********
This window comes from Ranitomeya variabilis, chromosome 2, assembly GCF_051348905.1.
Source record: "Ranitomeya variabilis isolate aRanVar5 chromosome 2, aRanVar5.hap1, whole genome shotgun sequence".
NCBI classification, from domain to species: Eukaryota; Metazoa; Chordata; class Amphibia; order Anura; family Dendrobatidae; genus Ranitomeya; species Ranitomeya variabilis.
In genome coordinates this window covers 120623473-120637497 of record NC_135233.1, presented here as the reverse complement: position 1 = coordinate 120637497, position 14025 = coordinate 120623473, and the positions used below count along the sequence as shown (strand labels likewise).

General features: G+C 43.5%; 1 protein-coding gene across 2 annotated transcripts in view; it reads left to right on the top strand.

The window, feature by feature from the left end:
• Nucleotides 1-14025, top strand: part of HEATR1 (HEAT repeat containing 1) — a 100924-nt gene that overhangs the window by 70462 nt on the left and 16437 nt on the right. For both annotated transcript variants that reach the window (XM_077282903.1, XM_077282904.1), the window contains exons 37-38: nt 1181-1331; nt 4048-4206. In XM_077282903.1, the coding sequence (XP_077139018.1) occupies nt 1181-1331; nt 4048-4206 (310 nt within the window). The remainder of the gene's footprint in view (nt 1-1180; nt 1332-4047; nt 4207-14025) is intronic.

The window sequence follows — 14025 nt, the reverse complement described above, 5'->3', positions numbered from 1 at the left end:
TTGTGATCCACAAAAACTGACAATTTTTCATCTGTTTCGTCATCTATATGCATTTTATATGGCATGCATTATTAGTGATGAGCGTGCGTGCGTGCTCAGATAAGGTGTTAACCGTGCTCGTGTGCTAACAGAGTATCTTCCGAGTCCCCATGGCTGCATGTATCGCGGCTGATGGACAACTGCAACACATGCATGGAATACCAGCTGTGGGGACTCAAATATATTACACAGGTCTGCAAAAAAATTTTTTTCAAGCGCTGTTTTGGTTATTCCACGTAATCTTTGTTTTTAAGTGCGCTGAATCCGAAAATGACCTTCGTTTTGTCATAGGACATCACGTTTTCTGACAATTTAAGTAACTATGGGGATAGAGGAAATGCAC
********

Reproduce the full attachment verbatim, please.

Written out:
This window comes from Ranitomeya variabilis, chromosome 2, assembly GCF_051348905.1.
Source record: "Ranitomeya variabilis isolate aRanVar5 chromosome 2, aRanVar5.hap1, whole genome shotgun sequence".
NCBI classification, from domain to species: Eukaryota; Metazoa; Chordata; class Amphibia; order Anura; family Dendrobatidae; genus Ranitomeya; species Ranitomeya variabilis.
In genome coordinates this window covers 120623473-120637497 of record NC_135233.1, presented here as the reverse complement: position 1 = coordinate 120637497, position 14025 = coordinate 120623473, and the positions used below count along the sequence as shown (strand labels likewise).

General features: G+C 43.5%; 1 protein-coding gene across 2 annotated transcripts in view; it reads left to right on the top strand.

The window, feature by feature from the left end:
• Nucleotides 1-14025, top strand: part of HEATR1 (HEAT repeat containing 1) — a 100924-nt gene that overhangs the window by 70462 nt on the left and 16437 nt on the right. For both annotated transcript variants that reach the window (XM_077282903.1, XM_077282904.1), the window contains exons 37-38: nt 1181-1331; nt 4048-4206. In XM_077282903.1, the coding sequence (XP_077139018.1) occupies nt 1181-1331; nt 4048-4206 (310 nt within the window). The remainder of the gene's footprint in view (nt 1-1180; nt 1332-4047; nt 4207-14025) is intronic.

The window sequence follows — 14025 nt, the reverse complement described above, 5'->3', positions numbered from 1 at the left end:
TTGTGATCCACAAAAACTGACAATTTTTCATCTGTTTCGTCATCTATATGCATTTTATATGGCATGCATTATTAGTGATGAGCGTGCGTGCGTGCTCAGATAAGGTGTTAACCGTGCTCGTGTGCTAACAGAGTATCTTCCGAGTCCCCATGGCTGCATGTATCGCGGCTGATGGACAACTGCAACACATGCATGGAATACCAGCTGTGGGGACTCAAATATATTACACAGGTCTGCAAAAAAATTTTTTTCAAGCGCTGTTTTGGTTATTCCACGTAATCTTTGTTTTTAAGTGCGCTGAATCCGAAAATGACCTTCGTTTTGTCATAGGACATCACGTTTTCTGACAATTTAAGTAACTATGGGGATAGAGGAAATGCAC